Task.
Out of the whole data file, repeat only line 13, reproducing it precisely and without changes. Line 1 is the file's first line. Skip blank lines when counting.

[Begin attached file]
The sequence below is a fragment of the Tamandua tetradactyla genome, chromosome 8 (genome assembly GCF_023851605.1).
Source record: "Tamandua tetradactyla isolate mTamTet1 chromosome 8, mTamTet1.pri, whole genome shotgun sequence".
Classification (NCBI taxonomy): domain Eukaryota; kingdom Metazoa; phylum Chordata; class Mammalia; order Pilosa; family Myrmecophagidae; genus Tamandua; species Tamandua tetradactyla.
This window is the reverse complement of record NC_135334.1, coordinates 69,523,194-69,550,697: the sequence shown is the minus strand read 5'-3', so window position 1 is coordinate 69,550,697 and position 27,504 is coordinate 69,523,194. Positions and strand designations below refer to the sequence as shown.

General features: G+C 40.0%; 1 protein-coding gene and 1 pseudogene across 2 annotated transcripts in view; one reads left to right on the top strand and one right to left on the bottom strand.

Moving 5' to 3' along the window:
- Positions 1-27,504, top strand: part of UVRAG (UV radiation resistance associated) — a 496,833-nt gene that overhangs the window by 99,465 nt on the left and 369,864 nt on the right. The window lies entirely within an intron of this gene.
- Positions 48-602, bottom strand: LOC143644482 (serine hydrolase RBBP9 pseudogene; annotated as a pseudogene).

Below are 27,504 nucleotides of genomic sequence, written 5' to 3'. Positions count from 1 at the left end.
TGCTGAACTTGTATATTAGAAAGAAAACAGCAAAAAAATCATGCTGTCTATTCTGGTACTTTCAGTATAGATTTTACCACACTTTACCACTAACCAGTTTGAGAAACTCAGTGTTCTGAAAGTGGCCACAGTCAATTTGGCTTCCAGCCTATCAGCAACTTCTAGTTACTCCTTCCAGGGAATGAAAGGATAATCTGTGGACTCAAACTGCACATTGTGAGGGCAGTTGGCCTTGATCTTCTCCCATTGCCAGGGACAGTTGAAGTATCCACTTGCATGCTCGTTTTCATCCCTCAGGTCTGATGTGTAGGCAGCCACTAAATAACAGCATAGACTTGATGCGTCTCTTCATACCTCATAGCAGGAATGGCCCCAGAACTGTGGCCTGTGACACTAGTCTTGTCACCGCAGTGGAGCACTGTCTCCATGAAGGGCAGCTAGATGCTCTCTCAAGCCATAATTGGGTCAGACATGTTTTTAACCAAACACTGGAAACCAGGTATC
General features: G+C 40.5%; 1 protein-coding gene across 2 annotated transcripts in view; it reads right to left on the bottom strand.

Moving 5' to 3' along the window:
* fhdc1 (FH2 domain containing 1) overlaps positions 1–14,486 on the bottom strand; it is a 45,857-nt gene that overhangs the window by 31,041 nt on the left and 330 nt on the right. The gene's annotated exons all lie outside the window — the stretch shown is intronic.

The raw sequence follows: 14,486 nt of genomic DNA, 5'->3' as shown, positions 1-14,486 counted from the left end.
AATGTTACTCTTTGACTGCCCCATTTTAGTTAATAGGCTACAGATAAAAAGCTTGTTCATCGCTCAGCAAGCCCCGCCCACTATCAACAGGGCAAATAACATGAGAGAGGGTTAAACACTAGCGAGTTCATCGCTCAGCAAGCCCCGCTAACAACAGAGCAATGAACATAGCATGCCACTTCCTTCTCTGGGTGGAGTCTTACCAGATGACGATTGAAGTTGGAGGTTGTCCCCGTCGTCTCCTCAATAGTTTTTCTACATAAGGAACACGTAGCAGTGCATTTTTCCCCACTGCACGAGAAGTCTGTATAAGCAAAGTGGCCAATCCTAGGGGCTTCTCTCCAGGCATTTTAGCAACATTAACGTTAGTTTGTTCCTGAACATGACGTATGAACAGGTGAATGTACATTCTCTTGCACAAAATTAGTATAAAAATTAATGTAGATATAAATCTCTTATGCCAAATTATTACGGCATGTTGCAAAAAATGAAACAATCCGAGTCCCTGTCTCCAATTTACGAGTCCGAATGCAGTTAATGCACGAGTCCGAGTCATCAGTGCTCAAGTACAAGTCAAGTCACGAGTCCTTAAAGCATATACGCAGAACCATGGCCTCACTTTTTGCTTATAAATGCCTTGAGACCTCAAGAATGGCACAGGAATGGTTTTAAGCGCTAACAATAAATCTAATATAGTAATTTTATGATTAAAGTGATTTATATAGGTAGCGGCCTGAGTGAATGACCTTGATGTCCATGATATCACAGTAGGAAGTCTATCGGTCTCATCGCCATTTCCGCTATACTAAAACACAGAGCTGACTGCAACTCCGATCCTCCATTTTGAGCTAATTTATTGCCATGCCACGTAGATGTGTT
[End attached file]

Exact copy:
* fhdc1 (FH2 domain containing 1) overlaps positions 1–14,486 on the bottom strand; it is a 45,857-nt gene that overhangs the window by 31,041 nt on the left and 330 nt on the right. The gene's annotated exons all lie outside the window — the stretch shown is intronic.